I am a mother of three kids. During the circuit breaker, when schools were closed and we were advised to stay home, it was a challenge for my 9-year-old son, who is autistic, to understand and accept why he could not eat at the hawker centre or play at the playground. He likes physical activities like scooting and kicking a ball around.
We encouraged him to do activities at home like colouring, drawing and learning the alphabet. The school gave us home-based learning activities, but he didn’t want to do it.
Because of the change in his routine, he would often scream and cry at home. The neighbours thought that something had happened to the kids and called child protection service (CPS). They came to my home while both my husband and I were at work. When I found out from my parents (who live with us), I was shocked. I contacted CPS workers and they said that they heard a lot of crying and screaming and asked if anyone had hurt the children at home. They told me that they visited my family and saw that everything was normal and there were no signs of injury. I understand they were just doing their job.
After that incident, the police also knocked on our door three times because our neighbours continued to report hearing non-stop screaming, crying and shouting coming from our flat. This happened once when I cut his hair.
However, we also received small, unexpected acts of kindness during this time. The staff at our Family Service Centre ordered chicken nuggets for him, knowing that he loves to eat them. They also surprised our family with a delivery of ice cream to our home. It even came with a note! We were so happy knowing that there were people who also care for us, instead of those who complain without taking the effort to understand what we are going through.
Another challenge we faced during the circuit breaker was mealtimes. We could no longer go to the hawker centre near our house for his favourite noodles every morning, as per his routine. On the first day of the circuit breaker, we brought the noodles home but he refused to eat it as the noodles became soggy.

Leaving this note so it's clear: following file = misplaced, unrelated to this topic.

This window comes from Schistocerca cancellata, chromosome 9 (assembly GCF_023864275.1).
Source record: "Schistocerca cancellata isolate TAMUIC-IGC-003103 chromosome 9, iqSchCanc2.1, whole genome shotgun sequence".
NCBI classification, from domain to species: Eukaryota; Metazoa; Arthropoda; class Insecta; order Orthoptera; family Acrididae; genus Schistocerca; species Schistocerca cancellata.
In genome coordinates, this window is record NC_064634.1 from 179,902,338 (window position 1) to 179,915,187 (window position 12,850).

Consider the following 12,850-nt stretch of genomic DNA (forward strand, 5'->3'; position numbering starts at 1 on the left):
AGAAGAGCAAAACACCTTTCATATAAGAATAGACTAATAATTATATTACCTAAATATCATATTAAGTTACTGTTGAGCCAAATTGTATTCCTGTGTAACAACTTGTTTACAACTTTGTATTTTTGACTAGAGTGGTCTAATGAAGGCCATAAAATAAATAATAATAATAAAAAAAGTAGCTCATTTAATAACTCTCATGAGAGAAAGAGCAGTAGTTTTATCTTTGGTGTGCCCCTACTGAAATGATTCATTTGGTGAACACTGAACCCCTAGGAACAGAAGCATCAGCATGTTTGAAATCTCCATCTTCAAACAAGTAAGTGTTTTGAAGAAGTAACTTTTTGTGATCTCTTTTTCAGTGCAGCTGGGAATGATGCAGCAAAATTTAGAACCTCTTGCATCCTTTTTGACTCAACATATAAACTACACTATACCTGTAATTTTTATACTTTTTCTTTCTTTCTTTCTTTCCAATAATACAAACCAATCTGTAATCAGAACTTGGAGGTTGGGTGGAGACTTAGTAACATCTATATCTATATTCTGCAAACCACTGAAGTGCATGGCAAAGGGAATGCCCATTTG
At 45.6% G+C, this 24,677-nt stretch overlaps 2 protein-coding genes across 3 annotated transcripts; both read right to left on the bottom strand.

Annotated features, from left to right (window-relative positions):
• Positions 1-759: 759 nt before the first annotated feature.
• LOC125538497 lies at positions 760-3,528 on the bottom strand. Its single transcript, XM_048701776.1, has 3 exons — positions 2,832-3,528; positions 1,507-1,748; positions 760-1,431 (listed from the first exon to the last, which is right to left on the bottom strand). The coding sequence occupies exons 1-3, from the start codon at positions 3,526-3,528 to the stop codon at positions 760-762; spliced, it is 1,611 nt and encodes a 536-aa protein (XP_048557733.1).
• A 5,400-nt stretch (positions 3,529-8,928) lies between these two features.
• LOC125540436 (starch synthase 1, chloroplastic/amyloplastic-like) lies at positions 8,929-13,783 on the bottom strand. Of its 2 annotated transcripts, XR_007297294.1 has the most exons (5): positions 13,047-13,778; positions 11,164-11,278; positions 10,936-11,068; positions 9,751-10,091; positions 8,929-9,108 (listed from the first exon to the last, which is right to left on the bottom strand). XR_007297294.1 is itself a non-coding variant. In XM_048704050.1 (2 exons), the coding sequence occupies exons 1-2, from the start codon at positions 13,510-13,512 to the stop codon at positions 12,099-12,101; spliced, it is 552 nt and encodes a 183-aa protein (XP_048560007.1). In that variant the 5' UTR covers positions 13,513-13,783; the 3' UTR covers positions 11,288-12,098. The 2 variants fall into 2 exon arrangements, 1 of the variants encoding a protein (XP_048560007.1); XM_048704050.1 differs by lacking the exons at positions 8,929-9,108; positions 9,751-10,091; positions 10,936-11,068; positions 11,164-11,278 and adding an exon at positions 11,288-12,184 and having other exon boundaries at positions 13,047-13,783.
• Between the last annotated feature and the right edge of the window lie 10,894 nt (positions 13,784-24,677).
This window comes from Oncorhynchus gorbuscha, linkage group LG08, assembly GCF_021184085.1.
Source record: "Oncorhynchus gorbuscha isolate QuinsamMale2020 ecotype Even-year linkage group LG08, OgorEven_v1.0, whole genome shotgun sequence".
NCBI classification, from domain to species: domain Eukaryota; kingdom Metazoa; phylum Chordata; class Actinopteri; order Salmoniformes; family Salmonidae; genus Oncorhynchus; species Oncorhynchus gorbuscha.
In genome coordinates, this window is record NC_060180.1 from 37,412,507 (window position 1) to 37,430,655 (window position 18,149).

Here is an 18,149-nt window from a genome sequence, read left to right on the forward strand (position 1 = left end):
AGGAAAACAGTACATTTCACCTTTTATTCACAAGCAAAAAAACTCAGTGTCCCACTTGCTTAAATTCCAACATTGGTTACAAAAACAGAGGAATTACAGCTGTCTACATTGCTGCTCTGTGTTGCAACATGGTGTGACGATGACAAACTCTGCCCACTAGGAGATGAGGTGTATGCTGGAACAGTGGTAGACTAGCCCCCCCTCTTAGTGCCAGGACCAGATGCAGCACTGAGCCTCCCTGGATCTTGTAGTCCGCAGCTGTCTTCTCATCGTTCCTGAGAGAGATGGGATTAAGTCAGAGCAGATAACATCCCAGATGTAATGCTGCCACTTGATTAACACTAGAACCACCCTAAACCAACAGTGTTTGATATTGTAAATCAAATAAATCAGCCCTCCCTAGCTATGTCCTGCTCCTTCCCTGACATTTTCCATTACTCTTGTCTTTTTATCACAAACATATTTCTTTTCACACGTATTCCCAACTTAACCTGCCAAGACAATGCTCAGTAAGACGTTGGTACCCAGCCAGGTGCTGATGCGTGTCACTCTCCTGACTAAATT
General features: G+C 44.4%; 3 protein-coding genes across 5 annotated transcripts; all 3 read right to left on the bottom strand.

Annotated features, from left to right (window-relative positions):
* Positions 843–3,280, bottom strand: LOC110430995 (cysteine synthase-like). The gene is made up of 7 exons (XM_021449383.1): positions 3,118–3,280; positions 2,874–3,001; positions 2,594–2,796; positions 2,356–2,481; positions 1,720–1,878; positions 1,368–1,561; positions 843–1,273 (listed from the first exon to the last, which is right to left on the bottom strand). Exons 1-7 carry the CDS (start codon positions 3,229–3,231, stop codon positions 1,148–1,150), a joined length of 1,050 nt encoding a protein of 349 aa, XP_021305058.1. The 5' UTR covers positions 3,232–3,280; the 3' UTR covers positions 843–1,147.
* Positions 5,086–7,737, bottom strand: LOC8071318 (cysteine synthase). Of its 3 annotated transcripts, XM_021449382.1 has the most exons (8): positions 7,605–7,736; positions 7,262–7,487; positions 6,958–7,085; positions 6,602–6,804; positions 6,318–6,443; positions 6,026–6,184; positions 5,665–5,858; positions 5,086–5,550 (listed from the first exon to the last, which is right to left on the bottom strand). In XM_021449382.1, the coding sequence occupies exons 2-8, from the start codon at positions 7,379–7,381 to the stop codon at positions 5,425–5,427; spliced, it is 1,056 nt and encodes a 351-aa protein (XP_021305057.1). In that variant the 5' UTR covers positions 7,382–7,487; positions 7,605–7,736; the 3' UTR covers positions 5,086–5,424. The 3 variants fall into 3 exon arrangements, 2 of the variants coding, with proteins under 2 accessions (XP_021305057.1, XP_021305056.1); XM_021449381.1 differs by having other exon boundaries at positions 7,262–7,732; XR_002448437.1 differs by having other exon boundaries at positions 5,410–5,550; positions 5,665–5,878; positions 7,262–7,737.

So we went to the hawker centre a second time with him to try to get back to something closer to his routine, but because he was not wearing a mask (special-needs children are exempted), he was not allowed to stand in the queue.
But the stall owner was so kind. Having known my son for many years, she gave us her bowl to show him that the noodles we bought were from the same stall that he eats at. We put the noodles in the bowl and fed him in the car (he was so hungry!). When he recognised the bowl, he started to eat and was very happy. We did this every day of the circuit breaker.
Unlike physical disabilities, autism cannot be easily seen. People have asked me about my son: “How come such a normal-looking kid cannot talk or cannot understand us”?
For people to show more kindness and understanding towards children with special needs, there needs to be more awareness about them in society.
Sometimes when I take him downstairs for a walk, people ask me why he is not wearing a mask. I take it as a chance to tell them that he is a special-needs child and share with them some of the challenges that these kids (and us as their caregivers) face.
I would like to express my gratitude to the stall auntie for being so kind to lend us her bowl. It seems like a small gesture on her part, but it made such a big difference for us. Everything starts small. Small acts of kindness can truly go a long way.